In the wake of Hurricane Harvey, state and county entities are allocating funds to mitigate flooding across the region. How would you advocate for the city of Humble to ensure it, too, receives funding or is included in mitigation plans?

Aaron: We are already doing this nearly every day. We have several applications in the works for state and federal funding to provide mitigation and improvements to our community to both prevent and better respond to such incidents. We are also almost constantly in meetings with other local leaders and officials to ensure that … Humble has a voice … [and] we are heard. We are not alone, and we must continue working together with our neighbors in Houston, Kingwood, Atascocita and Harris County. I will continue to fight for Humble’s place at the table and for the recovery dollars that are so vital to making sure something like what happened as a result of Harvey will never happen again.

How do you plan to make the city more attractive for commercial and residential developers and residents?

Aaron: We have adopted over 30 ordinances in the last four years to address development standards and raise the bar for future development and construction. We have come a long way, but we have a long way to go. The trick is finding the balance between the high standards we have established to make our community what we want it to be while still being considered business friendly. We will continue to fund things like our Downtown Improvement Program and work closely with our supporters at the Lake Houston Economic Development Partnership to promote Humble and attract and retain future commercial and residential development.

Arliss Bentley

Hometown: born in Nebraska, moved to Texas in 1969
Experience: Humble ISD teacher for 40 years, member of the Humble Beautification Committee for 10 years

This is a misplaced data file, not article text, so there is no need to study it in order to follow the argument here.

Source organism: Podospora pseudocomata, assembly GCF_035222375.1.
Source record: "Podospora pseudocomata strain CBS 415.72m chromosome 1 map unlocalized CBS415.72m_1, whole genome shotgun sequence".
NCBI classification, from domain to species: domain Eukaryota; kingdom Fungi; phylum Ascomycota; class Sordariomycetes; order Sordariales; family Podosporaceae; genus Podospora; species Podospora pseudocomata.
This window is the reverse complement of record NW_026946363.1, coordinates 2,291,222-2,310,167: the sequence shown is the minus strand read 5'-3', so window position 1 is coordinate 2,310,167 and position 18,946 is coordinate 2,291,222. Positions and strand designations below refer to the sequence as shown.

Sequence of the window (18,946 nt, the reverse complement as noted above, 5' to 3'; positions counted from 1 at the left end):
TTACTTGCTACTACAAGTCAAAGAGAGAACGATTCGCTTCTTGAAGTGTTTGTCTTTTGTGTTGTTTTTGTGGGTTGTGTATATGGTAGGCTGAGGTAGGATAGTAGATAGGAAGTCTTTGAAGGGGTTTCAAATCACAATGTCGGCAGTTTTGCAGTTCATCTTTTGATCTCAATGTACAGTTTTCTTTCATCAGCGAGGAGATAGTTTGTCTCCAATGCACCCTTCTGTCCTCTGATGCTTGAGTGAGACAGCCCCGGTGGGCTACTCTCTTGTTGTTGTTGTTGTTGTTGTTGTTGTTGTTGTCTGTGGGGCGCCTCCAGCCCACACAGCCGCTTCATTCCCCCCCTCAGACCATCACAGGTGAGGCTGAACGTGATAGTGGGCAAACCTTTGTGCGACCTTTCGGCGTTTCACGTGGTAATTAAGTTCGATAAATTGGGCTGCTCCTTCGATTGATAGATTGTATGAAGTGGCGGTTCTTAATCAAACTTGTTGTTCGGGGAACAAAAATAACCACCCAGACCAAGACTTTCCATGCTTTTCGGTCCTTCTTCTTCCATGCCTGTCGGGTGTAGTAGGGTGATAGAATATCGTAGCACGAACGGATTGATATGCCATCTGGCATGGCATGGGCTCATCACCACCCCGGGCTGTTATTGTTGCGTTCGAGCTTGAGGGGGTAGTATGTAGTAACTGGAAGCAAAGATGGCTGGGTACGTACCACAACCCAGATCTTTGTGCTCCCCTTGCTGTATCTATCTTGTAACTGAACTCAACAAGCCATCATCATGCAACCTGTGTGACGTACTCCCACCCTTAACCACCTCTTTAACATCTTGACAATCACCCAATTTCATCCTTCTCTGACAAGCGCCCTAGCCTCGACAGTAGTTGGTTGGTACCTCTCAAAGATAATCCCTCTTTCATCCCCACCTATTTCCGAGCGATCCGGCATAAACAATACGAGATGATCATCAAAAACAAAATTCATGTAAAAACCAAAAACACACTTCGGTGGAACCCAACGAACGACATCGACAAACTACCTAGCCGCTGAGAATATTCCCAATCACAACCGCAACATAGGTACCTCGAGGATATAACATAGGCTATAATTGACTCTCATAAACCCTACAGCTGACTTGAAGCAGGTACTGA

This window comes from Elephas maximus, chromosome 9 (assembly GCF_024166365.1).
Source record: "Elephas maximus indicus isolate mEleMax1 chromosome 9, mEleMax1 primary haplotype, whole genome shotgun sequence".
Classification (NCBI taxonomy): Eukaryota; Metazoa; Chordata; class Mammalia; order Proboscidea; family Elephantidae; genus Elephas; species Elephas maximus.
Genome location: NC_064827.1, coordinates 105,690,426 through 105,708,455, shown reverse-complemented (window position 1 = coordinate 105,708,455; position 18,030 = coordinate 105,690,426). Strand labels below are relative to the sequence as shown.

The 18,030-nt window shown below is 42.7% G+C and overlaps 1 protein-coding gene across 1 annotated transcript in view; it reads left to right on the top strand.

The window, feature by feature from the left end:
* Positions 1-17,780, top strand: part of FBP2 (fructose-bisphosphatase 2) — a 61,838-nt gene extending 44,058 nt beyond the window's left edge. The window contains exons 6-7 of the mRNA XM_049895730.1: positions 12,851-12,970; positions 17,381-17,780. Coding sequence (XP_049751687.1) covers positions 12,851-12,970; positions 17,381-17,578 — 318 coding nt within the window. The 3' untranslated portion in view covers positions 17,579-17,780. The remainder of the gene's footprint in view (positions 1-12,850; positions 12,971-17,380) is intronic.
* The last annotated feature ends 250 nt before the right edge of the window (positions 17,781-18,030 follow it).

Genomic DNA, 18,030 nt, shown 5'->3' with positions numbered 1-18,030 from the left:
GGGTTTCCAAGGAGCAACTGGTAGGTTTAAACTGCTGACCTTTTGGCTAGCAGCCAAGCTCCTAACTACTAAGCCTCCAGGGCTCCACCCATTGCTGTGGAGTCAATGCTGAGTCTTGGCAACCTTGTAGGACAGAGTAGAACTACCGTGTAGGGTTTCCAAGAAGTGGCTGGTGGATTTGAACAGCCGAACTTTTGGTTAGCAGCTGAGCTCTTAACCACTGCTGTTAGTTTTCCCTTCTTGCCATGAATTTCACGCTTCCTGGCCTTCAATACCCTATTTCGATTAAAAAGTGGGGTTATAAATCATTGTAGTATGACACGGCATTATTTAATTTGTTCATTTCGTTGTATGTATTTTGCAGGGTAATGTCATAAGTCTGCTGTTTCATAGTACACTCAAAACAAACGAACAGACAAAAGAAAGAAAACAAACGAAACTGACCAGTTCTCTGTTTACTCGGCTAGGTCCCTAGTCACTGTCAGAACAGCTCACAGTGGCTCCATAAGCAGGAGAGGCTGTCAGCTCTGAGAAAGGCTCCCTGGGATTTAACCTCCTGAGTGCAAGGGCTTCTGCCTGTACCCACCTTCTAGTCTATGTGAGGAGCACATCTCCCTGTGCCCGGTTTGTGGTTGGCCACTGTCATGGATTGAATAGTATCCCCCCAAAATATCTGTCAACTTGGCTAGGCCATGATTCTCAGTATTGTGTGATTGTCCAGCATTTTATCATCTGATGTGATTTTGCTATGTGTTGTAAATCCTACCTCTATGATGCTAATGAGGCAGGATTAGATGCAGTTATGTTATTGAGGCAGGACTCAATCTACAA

Top priorities: greater diversity within city jobs and administration, attracting growth-oriented employers, traffic flow improvement, organizing development of city with zoning laws

What are your reasons for running for mayor?

Bentley: I have attended City Council meetings for the last 12 years as a resident spectator, and I am ready to serve in a decision-making capacity. I want to be mayor to bring a fresh set of eyes to our challenges, to engage residents in more meaningful ways and to revitalize our city. I am a proponent of citizen committees, zoning laws to preserve our residential and business areas, and finding solutions for our escalating traffic concerns.

What is the biggest challenge the city faces and how would you begin to address it?

Bentley: Our beautiful city cannot afford to step back and allow the same practices and policies in the hope that Humble continues to be sustainable. Hope is not a strategy; it is a fallback position that fails to embrace [and] welcome positive change. We need to do more than just pay a consultant to build a city strategic plan for the future. Instead, we need to build realistic, affordable, doable plans through consensus among all residents. I would like to develop a path to support residents and business owners to beautify our town and eliminate the eyesores. Let’s find a way to prevent vacant property deterioration and work with the owners and potential buyers to rehabilitate properties for resale and rent. Perhaps residents could be more involved in raising funds toward cleanup and rehabilitation projects by walk-a-thons, [Humble] restaurant and skating rink … nights. The renovation of Charles Bender [Performing Arts Center] was a huge positive step in the right direction of saving properties to make them into viable attractive businesses. We need more like this.